Tobie Blanchard | 1/9/2019 3:14:06 PM
(01/09/19) BATON ROUGE, La. — At the start of a new year, many people resolve to eat more healthfully or spend more smartly. Teens on the Louisiana 4-H Food and Fitness Board gave up two remaining days of their holiday break to prepare for and put on a workshop aimed at giving people tools that will help them stick to their resolutions.
The 4-H Food Smart Families nutrition workshop was held Jan. 5 at the Open Health Clinic in Baton Rouge. A grant from UnitedHealthcare supports 4-H nutrition programming, including funding of this workshop, which was open to the public.
Dekota McGee, a 4-H’er from Sabine Parish, is chair of the Food and Fitness Board. She said the nutrition workshop included hands-on activities to engage families.
“We want to give them a new perspective on healthy living and how to improve their everyday lives,” she said.
Youngsters and their families who attended the event rotated through stations that included proper handwashing, food safety, food preparation skills, taste testing, food budgeting and information about the U.S. Department of Agriculture MyPlate national food guidance symbol based on the Dietary Guidelines for Americans.
Jessica Stroope, 4-H healthy living coordinator, said allowing the teens to put on the workshop accomplished several goals.
“The teens gain confidence in delivering nutrition content. They absorb it on a much deeper level if they deliver it, and kids will usually listen more to teens delivering nutrition education than to adults,” Stroope said.
In one of the stations, the youngsters went through smelling, touching, tasting and rating an assortment of fruits and vegetables.
“When you let kids rate something, they have more power. They are becoming a food critic of sorts,” Stroope said.
Six-year-old Ella Wesley held a blueberry in her hand. She wasn’t eager to eat it but liked the way it felt.
“I like the tomatoes better,” she said.
Lindsey Wesley said she brought her daughter to the event because it sounded like a fun way to create healthy habits.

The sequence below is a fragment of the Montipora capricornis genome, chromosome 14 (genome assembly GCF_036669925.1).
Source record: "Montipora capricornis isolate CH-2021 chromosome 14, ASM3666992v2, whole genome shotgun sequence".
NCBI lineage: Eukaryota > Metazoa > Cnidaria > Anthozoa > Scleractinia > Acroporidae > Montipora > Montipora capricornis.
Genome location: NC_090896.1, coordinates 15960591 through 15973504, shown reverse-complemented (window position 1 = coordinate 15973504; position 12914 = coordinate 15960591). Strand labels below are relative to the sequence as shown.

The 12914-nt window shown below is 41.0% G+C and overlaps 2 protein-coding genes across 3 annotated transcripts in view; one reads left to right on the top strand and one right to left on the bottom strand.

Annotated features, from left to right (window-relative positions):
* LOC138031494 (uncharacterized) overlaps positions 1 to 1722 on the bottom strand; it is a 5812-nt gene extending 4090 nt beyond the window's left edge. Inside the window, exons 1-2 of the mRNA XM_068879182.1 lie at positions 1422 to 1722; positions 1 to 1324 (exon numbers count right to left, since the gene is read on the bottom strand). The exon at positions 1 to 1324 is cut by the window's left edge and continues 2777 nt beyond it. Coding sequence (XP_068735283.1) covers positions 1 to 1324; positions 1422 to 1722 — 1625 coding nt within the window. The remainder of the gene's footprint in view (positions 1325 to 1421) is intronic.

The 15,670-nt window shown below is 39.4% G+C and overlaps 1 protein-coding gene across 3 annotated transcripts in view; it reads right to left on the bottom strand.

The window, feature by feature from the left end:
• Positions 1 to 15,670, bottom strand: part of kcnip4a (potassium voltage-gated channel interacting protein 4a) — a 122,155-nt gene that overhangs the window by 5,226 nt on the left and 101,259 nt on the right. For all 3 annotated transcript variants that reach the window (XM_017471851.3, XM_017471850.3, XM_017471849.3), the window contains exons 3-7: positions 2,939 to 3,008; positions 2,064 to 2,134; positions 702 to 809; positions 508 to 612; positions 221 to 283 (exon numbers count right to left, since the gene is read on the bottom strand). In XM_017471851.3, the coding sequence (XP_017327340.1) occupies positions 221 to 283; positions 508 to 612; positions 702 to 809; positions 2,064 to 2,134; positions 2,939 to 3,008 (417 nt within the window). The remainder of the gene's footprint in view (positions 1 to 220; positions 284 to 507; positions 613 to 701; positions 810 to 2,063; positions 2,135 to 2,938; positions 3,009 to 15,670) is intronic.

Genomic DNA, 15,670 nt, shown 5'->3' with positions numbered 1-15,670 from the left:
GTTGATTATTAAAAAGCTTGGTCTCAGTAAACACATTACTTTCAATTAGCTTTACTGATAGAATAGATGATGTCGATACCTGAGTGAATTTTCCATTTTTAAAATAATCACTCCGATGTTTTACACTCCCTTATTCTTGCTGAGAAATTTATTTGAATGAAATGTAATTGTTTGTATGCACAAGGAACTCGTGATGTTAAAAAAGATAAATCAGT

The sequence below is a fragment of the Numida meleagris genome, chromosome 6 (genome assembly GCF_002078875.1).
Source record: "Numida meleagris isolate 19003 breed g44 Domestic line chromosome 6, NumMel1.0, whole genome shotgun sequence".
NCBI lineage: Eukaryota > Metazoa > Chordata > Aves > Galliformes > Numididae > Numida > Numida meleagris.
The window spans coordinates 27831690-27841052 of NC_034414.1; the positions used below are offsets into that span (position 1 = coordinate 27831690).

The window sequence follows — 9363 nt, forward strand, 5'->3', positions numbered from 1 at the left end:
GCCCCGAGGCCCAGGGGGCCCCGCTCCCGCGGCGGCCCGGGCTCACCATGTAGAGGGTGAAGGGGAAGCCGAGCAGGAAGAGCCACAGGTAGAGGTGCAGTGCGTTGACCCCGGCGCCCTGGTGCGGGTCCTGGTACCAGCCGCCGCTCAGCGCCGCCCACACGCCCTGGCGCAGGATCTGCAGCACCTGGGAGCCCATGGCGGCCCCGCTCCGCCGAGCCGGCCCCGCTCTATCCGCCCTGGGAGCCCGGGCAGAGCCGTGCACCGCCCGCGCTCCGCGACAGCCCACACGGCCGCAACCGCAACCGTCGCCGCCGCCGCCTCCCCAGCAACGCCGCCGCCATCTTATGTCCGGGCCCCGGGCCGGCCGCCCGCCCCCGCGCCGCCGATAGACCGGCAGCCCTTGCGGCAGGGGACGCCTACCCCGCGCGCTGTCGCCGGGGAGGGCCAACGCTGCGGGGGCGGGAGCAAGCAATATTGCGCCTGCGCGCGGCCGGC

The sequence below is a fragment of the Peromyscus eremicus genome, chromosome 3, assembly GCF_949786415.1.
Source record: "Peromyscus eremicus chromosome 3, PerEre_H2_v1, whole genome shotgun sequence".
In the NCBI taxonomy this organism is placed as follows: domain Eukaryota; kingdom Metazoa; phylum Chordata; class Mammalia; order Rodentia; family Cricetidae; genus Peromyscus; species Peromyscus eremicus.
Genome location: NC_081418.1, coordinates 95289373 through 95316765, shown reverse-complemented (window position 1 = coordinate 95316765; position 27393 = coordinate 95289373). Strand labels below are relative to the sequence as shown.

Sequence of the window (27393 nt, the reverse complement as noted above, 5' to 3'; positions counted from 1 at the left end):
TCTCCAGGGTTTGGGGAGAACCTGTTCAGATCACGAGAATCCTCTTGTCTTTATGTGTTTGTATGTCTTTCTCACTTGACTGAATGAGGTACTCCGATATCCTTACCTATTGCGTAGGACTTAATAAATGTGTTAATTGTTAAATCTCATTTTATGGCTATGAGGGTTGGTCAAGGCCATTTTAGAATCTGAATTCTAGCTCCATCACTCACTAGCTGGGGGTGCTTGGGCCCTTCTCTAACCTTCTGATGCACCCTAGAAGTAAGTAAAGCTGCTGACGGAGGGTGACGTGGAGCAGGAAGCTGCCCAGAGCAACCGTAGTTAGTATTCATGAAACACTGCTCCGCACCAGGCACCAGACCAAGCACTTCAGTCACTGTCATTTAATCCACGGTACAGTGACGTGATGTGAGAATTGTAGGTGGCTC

“I hope she gets reinforcement for health eating. It can be struggle, so having fun events like this with hands-on activities helps,” Lindsey Wesley said.
Claire Zak, LSU AgCenter extension agent, talked to the families about food budgeting with three main points — make a plan, find foods at the best prices and stretch your food dollars.
Zak showed them the Spend Smart, Eat Smart app developed by Iowa State University Extension as a resource to plan and budget. She also said grocery store pickup apps have good tools, and the service can help you eat better.
“You can see the total before buying. You’ll likely make fewer unhealthy or expensive impulse purchases, and you don’t have to bring your kids into the store to shop,” Zak said.
She also recommended buying store brands, looking at unit prices and sizes to get the best value and buying only what your family will actually eat.
“There is no sense in planning a meal, even if it is cost effective, if they aren’t going to eat it,” she said.
The 4-H Food and Fitness Board puts on activities with 4-H throughout the year.
“It means a lot to me to help people from across Louisiana live healthier lives,” said 4-H’er Claire Carbalan, of Jefferson Davis Parish.
Ella Wesley and Violet Stroope, both 6, create bracelets with beads that represent different food groups and the amount of recommended servings per day for each group. They were at a 4-H Food Smart Families nutrition workshop held Jan. 5 at the Open Health Clinic in Baton Rouge aimed at helping youngsters and their families live more healthfully. Photo by Tobie Blanchard/LSU AgCenter
Claire Carbalan and Ally Mills, 4-H Food and Fitness Board members, demonstrate how to safely peel carrots during a 4-H Food Smart Families nutrition workshop held Jan. 5 at the Open Health Clinic in Baton Rouge. Photo by Tobie Blanchard/LSU AgCenter
Claire Zak, LSU AgCenter extension agent from East Baton Rouge Parish, talks about the MyPlate nutrition guide at the 4-H Food Smart Families nutrition workshop held Jan. 5 at the Open Health Clinic in Baton Rouge. Photo by Tobie Blanchard/LSU AgCenter